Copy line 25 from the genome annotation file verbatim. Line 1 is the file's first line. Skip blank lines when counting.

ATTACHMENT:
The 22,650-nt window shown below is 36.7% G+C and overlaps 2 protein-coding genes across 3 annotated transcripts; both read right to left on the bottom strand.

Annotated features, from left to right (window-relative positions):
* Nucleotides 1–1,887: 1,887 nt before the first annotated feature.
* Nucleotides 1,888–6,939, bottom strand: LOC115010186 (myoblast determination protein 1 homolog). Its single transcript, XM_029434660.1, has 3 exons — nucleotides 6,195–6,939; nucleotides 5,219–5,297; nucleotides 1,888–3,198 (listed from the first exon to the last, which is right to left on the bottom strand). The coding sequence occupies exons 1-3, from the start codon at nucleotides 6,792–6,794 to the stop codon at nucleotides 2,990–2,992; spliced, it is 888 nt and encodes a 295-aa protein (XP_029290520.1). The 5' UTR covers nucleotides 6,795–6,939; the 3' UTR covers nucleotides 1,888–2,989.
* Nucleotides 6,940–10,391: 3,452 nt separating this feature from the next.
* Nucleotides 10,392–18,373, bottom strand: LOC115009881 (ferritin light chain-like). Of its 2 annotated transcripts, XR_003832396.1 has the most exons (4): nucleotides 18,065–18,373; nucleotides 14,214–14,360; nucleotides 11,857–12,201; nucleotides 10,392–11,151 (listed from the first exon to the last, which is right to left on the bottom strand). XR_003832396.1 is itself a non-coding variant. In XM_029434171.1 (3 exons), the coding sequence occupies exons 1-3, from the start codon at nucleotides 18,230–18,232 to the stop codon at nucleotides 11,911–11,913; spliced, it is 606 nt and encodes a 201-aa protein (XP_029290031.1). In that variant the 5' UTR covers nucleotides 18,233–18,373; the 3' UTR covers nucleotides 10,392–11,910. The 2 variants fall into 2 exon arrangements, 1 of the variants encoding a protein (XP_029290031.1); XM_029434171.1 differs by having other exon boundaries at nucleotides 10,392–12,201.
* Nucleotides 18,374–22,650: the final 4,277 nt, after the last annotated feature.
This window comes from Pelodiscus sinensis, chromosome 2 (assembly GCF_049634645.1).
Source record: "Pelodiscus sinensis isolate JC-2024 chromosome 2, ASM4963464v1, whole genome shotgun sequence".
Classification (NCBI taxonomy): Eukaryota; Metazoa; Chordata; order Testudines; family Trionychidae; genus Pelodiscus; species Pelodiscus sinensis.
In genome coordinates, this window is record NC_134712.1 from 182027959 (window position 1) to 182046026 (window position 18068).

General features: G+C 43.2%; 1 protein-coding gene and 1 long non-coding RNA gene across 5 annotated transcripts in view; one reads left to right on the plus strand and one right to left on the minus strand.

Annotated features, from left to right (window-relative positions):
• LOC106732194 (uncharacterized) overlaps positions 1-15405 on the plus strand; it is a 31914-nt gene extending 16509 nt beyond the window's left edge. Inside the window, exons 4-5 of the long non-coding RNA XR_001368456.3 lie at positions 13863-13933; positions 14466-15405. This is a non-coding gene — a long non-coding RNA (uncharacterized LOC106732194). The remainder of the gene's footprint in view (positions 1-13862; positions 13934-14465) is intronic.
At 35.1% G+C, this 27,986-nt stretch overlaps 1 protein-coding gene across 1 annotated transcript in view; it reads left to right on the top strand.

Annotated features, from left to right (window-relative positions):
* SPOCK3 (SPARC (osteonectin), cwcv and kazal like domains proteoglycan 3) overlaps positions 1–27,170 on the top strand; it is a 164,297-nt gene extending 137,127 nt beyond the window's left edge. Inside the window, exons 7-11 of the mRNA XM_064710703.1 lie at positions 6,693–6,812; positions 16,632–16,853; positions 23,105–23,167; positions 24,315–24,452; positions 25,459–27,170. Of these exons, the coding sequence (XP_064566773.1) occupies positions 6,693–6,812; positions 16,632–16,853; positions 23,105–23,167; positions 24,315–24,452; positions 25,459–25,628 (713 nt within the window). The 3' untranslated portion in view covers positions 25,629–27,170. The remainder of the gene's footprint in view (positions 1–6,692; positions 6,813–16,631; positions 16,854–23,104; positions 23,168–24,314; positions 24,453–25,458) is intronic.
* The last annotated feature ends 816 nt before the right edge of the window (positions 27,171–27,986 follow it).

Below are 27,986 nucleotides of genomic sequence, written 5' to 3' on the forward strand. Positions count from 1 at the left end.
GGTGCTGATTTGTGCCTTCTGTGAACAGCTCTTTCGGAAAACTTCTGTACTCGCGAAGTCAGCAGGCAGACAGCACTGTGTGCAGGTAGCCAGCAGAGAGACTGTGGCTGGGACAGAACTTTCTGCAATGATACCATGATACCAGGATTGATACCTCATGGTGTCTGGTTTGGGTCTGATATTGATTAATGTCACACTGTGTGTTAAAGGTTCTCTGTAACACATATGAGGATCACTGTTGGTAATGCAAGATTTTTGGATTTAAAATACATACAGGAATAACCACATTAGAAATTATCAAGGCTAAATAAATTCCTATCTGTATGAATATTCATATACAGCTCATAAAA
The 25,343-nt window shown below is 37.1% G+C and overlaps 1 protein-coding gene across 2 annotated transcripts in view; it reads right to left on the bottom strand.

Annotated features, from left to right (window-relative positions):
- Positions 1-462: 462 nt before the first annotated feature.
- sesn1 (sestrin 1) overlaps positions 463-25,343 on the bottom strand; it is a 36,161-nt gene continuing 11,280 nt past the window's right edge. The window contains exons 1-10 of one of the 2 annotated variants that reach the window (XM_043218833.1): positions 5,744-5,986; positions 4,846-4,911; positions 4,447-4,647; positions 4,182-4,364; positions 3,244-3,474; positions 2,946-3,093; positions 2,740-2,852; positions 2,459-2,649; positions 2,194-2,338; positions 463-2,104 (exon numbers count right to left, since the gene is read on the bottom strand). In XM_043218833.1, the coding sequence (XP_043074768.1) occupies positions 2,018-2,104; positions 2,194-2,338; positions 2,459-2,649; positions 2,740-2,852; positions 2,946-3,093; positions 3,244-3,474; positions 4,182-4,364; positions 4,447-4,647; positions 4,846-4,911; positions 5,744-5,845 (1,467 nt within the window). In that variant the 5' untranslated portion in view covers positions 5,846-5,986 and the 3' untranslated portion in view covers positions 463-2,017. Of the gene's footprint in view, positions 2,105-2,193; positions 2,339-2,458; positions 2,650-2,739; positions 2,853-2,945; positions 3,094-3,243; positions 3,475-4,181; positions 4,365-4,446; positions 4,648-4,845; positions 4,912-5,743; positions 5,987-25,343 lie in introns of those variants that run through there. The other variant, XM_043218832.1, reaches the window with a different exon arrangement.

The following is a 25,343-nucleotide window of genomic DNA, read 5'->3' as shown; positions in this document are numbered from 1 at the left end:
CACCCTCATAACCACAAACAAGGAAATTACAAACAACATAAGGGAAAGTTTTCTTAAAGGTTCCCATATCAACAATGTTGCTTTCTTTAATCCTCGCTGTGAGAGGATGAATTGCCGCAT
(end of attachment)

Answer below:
The following is a 25,343-nucleotide window of genomic DNA, read 5'->3' as shown; positions in this document are numbered from 1 at the left end: